The Machine Learning Lunch Seminar is a weekly series, covering all areas of machine learning theory, methods, and applications. Each week, over 70 students and faculty from across Rice gather for a catered lunch, ML-related conversation, and a 45-minute research presentation. If you’re a member of the Rice community and interested in machine learning, please join us! Unless otherwise announced, the ML lunch occurs every Wednesday of the academic year at 12:00pm in Duncan Hall 3092 (the large room at the top of the stairs on the third floor).

The student coordinators are Michael Weylandt, Tan Nguyen, Chen Luo, Lorenzo Luzi, and Cannon Lewis, and the faculty coordinator is Reinhard Heckel. The ML Lunch Seminar is sponsored by Marathon Oil.

Announcements about the ML Lunch Seminars and other ML events on campus are sent to the mailing list. Click here to join.

Leveraging structure in cancer imaging data to predict clinical outcomes
September 18th, 12:00 pm- 1:00 pm in DCH 3092
Speaker: Souptik Barua (ELEC)

Please indicate interest, especially if you want lunch, here.

Immunotherapy and radiation therapy are two of the most prominent strategies used to treat cancer. While both these treatments have succeeded in removing the disease in many patients and cancer types, they are known to not work well for all patients, sometimes even leading to adverse side effects. There is thus a critical need to be able to predict how patients might respond to these therapies and accordingly design optimal treatment plans. In this talk, I describe data-driven frameworks that leverage structure in two types of cancer imaging data (multiplexed immunofluorescence or mIF images, and CT scans) to predict clinical outcomes of interest. In the case of mIF images, I use ideas from spatial statistics and functional data analysis to design metrics that describe the spatial distributions of immune cells in a tumor. i then show that these metrics can predict outcomes such as survival and risk of progression in pancreatic cancer. In the case of CT scans, I use a functional data analysis technique to capture temporal changes in CT scans captured at multiple time points, and use that to predict two clinical outcomes a) if patients undergoing radiation treatment are likely to have a complete response, b) if patients are going to develop long-term side effects of radiation treatment such as osteoradionecrosis.

Strong mixed-integer programming formulations for trained neural networks
September 11th, 12:00 pm- 1:00 pm in DCH 3092
Speaker: Joey Huchette (CAAM)

Please indicate interest, especially if you want lunch, here.

We present mixed-integer programming (MIP) formulations for high-dimensional piecewise linear functions that correspond to trained neural networks. These formulations can be used for a number of important tasks, such as: 1) verifying that an image classification network is robust to adversarial inputs, 2) designing DNA sequences that exhibit desirable therapeutic properties, 3) producing good candidate policies as a subroutine in deep reinforcement learning algorithms, and 4) solving decision problems with machine learning models embedded inside (i.e. the “predict, then optimize” paradigm). We provide formulations for networks with many of the most popular nonlinear operations (e.g. ReLU and max pooling) that are strictly stronger than other approaches from the literature. We corroborate this computationally on image classification verification tasks, where we show that our formulations are able to solve to optimality in orders of magnitude less time than existing methods.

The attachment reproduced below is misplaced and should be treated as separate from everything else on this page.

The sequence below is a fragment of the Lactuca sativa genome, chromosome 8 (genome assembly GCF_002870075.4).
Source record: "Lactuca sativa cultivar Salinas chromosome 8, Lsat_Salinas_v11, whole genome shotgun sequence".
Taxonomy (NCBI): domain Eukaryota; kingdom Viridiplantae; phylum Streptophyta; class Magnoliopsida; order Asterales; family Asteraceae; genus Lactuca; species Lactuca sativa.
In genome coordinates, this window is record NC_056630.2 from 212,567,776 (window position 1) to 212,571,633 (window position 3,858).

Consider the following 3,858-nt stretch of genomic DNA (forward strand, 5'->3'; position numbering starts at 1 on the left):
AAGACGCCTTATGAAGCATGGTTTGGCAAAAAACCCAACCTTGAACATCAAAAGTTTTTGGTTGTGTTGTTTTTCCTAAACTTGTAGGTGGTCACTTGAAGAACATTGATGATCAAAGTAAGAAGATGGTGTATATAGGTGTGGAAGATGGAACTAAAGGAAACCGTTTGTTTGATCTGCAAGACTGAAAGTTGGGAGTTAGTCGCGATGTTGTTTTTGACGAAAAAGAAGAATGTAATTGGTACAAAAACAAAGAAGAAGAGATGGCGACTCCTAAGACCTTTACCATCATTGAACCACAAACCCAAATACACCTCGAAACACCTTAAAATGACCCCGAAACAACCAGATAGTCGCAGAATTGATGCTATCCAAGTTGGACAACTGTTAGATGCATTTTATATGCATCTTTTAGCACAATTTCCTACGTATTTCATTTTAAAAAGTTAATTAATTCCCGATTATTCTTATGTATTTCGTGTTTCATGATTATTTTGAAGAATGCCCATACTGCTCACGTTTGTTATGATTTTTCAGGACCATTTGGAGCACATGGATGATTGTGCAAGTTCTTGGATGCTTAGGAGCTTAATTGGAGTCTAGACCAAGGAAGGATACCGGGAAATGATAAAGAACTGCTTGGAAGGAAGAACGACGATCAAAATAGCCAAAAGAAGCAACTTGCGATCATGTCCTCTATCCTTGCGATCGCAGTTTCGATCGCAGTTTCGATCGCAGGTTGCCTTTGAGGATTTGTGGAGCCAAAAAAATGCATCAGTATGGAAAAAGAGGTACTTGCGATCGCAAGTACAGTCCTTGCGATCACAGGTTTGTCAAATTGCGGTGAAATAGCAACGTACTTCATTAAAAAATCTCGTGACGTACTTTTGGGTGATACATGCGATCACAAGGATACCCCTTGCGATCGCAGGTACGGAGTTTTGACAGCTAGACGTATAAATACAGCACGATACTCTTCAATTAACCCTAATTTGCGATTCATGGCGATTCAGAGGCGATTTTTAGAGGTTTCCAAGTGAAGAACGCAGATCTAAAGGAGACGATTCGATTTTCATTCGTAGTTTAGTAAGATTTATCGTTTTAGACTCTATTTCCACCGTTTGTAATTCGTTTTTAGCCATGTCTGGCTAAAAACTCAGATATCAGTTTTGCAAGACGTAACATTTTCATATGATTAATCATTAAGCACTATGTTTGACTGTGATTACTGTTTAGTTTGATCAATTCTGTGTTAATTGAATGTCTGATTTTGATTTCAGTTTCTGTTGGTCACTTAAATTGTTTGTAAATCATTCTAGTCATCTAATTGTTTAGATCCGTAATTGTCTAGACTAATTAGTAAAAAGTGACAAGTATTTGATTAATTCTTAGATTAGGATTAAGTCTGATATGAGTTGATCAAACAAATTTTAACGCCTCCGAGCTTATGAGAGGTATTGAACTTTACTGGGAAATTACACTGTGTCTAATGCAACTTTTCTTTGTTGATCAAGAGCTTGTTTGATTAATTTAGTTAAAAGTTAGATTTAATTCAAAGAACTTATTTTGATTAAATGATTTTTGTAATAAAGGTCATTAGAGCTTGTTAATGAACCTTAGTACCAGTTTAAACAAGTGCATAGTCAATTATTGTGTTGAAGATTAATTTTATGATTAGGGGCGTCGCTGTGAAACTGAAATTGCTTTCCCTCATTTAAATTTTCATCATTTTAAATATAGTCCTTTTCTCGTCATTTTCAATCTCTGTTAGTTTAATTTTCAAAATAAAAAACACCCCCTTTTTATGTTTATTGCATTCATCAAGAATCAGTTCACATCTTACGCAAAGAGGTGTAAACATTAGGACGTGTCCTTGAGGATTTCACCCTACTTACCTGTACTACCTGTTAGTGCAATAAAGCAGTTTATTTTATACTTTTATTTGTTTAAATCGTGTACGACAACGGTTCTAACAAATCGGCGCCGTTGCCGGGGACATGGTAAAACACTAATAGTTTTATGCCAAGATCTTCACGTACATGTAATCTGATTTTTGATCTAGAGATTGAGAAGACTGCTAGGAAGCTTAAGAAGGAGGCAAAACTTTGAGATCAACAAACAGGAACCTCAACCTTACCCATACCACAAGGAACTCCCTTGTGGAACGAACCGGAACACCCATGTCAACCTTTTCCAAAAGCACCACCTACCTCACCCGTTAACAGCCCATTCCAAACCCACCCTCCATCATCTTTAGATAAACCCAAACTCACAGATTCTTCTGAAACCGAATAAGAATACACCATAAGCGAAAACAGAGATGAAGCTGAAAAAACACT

Data Integration: Data-Driven Discovery from Diverse Data Sources
September 4th, 12:00 pm- 1:00 pm in DCH 3092
Speaker: Genevera Allen (ECE)

Please indicate interest, especially if you want lunch, here.

Data integration, or the strategic analysis of multiple sources of data simultaneously, can often lead to discoveries that may be hidden in individual analyses of a single data source. In this talk, we present several new techniques for data integration of mixed, multi-view data where multiple sets of features, possibly each of a different domain, are measured for the same set of samples. This type of data is common in heathcare, biomedicine, national security, multi-senor recordings, multi-modal imaging, and online advertising, among others. In this talk, we specifically highlight how mixed graphical models and new feature selection techniques for mixed, mutli-view data allow us to explore relationships amongst features from different domains. Next, we present new frameworks for integrated principal components analysis and integrated generalized convex clustering that leverage diverse data sources to discover joint patterns amongst the samples. We apply these techniques to integrative genomic studies in cancer and neurodegenerative diseases to make scientific discoveries that would not be possible from analysis of a single data set.

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